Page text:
Hey guys! How’s your week going?
I’ve been busy producing an illustrated map of New York City (which is brand new on my website), fine tuning my website and how it functions, and of course, painting and drawing a hell of a lot!
I have been lucky enough to visit The EY Exhibition: Picasso 1932 at The Tate Modern recently, and I thought I would take this opportunity to share my reaction to the exhibition.
Within this post you will discover what I thought about the show, information to help plan your visit, what you can expect from the exhibition, and deciding if you want to go yourself! (Which is more down to you I’m afraid!)
Planning Your Visit To The EY Exhibition: Picasso 1932
The show runs until until 9th September 2018, at The Tate Modern, and is located at Bankside, London SE1 9TG, click here for a link to Google Maps.
It’s roughly an 18 minute walk from Waterloo station (according to Google), and is close to Mansion House, London Bridge and Blackfriars underground stations.
Advanced booking is recommend by The Tate’s website, and I highly recommend it too – as it can get very busy, particularly over the weekend.
The price is £22 for non-members, free for Tate members (members do not need to book in advance either!), concession is £20, 12 – 18 years is £5, and free for under 12s (up to four per family adult).
The price is very reasonable for the amount of work that is on show.
Audio guides are also available for an additional cost – I didn’t buy one this time round, but I’m always impressed with how much I learn and discover from audio guides. So even though I don’t know what it’s like with this show, audio guides are a good investment.
What Was My Take On The Show?
I’ve always been a big fan of Picasso; for his creativity, being a unique individual, and of course, for his brilliance with a paintbrush!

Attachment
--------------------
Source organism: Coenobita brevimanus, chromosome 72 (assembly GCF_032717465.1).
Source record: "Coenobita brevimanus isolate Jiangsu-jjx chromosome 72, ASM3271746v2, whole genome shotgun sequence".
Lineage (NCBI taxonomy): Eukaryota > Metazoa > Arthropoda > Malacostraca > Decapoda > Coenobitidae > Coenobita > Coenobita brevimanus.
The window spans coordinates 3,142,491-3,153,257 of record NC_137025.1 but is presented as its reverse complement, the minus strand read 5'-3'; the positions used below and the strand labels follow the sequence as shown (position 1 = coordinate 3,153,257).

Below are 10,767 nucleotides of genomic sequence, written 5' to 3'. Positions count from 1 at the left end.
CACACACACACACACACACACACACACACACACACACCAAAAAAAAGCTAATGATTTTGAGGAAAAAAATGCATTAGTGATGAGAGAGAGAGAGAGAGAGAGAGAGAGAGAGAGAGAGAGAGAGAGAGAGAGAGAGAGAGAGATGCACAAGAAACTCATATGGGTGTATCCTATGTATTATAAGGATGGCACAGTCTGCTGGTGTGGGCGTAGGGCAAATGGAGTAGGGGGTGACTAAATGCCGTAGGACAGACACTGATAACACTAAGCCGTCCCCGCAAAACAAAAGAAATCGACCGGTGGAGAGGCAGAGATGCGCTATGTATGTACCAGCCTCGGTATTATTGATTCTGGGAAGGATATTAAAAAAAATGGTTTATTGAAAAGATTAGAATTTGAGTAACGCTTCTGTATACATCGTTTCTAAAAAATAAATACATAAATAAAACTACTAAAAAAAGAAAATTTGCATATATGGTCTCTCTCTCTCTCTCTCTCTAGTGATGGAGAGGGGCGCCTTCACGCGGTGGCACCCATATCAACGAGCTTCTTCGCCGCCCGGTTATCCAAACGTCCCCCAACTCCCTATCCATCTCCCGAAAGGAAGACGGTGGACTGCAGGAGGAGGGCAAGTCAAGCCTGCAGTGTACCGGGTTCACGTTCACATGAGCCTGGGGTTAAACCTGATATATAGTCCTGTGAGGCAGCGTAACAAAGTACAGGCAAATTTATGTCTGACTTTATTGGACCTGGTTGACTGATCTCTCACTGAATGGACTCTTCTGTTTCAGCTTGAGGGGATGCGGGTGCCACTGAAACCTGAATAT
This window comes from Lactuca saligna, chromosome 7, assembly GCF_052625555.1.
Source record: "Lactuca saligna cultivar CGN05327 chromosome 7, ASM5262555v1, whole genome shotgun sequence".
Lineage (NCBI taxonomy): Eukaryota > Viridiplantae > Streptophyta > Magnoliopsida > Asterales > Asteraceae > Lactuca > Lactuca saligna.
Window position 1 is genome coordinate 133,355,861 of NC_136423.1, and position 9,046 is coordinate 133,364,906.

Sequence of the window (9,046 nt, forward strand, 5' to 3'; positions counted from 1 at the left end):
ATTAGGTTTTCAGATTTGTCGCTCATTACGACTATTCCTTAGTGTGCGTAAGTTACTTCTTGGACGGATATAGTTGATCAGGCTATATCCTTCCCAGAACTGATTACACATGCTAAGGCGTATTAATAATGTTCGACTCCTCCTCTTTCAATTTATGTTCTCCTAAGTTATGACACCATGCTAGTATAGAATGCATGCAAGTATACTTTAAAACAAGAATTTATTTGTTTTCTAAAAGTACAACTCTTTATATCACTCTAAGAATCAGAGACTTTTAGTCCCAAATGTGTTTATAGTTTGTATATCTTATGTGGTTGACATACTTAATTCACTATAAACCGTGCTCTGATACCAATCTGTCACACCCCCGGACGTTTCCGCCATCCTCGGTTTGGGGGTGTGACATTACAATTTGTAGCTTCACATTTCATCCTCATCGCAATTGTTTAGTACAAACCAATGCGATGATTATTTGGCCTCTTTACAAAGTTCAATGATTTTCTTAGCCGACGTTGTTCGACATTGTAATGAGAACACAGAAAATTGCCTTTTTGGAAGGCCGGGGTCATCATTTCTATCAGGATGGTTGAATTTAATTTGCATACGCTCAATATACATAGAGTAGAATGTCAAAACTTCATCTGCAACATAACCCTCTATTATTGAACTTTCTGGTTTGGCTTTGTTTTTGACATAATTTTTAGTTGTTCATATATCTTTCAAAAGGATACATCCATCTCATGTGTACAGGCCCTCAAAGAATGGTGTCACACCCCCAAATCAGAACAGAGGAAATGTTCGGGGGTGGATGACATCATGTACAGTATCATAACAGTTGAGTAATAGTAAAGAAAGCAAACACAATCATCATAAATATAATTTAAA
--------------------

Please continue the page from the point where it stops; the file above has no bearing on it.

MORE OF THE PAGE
Maybe I’m bias here (as I have always loved his work), but I generally thought the show was excellent.
There was so much to see, and it was staggering how much work Pablo Picasso produced during 1932, just 1 year of his life. Which tells you how much of a monomaniac he was.
A lot of the exhibition focuses his connection with his lover, Marie-Thérèse Walter (who is captured ferociously throughout), and from time to time making you aware that Picasso also had a wife and family too, Olga Khokhlova, and son, Paulo Picasso.
Portraits feature heavily within the exhibition, and one of my favourites (and a popular painting throughout the show), is on display there, titled ‘Le Rêve’ (or ‘The Dream’ in English). Which you can see below.
Another personal favourite was ‘Reading’, which uses brilliant colour and form to describe the female model, ‘La Lecture’ for it’s use of fluid black lines, and ‘Girl Before A Mirror’.
1932 within Picasso’s life was a highly creative and intense period, and with more than 100 paintings, sculptures and drawings on show, there is so much to look at. Coupled with family photographs and an interesting look into his personal life, helps us paint the picture of the man behind the canvas.
The show stays away from Picasso’s ‘classic’ paintings, like ‘Guernica’ for example, as you get to appreciate other, lesser known artworks that was produced by this great artist.
To be honest, I couldn’t see much ‘tragedy’ that the show advertises, as he seemed to have it all – nice cars, fame, and people who loved his work.
This was my only draw back from the show.
On a positive note, there’s so much to see, listen and absorb. It felt like once was not enough to really take it all in – not taking anything anyway from the show.
To Go Or Not To Go?
Yes absolutely go!
If you want to discover more about Pablo Picasso’s life in more detail and see how much work he did in just 1 year in 1932, revealing more about his personal life in-between, then this is the show for you!
With David Hockney’s show at the Royal Academy and Francis Bacon’s exhibition at Tate Britain that I went to a few years ago, this show is certainly up there with the best!
Find out more about Pablo Picasso’s work, his personal life, and be amazed by the work on show at The EY Exhibition: Picasso 1932, Tate Modern.
Many thanks for listening and visiting my news page today. You can follow what I’m up to on my Twitter, Facebook or Google + pages, I’ll really appreciate it if you do, and don’t be afraid to say hi to me! Many thanks again, and have a great day!